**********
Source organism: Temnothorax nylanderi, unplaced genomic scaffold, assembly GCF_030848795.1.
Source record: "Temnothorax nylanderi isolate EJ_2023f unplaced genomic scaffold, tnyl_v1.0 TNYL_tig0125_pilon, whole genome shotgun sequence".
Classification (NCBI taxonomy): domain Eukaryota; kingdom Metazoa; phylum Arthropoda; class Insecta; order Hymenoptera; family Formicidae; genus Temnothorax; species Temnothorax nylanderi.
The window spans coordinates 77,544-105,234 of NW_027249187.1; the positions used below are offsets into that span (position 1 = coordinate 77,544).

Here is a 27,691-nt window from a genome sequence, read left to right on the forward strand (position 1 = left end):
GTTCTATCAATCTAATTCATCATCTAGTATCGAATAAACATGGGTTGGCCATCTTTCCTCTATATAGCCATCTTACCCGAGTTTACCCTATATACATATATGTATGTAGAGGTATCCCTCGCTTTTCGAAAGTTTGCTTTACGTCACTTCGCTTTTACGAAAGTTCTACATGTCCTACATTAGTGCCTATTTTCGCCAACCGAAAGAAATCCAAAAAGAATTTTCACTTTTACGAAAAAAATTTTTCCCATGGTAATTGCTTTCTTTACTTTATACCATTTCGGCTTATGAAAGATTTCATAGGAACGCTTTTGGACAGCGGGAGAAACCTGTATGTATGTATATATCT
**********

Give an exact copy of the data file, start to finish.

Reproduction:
Source organism: Temnothorax nylanderi, unplaced genomic scaffold, assembly GCF_030848795.1.
Source record: "Temnothorax nylanderi isolate EJ_2023f unplaced genomic scaffold, tnyl_v1.0 TNYL_tig0125_pilon, whole genome shotgun sequence".
Classification (NCBI taxonomy): domain Eukaryota; kingdom Metazoa; phylum Arthropoda; class Insecta; order Hymenoptera; family Formicidae; genus Temnothorax; species Temnothorax nylanderi.
The window spans coordinates 77,544-105,234 of NW_027249187.1; the positions used below are offsets into that span (position 1 = coordinate 77,544).

Here is a 27,691-nt window from a genome sequence, read left to right on the forward strand (position 1 = left end):
GTTCTATCAATCTAATTCATCATCTAGTATCGAATAAACATGGGTTGGCCATCTTTCCTCTATATAGCCATCTTACCCGAGTTTACCCTATATACATATATGTATGTAGAGGTATCCCTCGCTTTTCGAAAGTTTGCTTTACGTCACTTCGCTTTTACGAAAGTTCTACATGTCCTACATTAGTGCCTATTTTCGCCAACCGAAAGAAATCCAAAAAGAATTTTCACTTTTACGAAAAAAATTTTTCCCATGGTAATTGCTTTCTTTACTTTATACCATTTCGGCTTATGAAAGATTTCATAGGAACGCTTTTGGACAGCGGGAGAAACCTGTATGTATGTATATATCT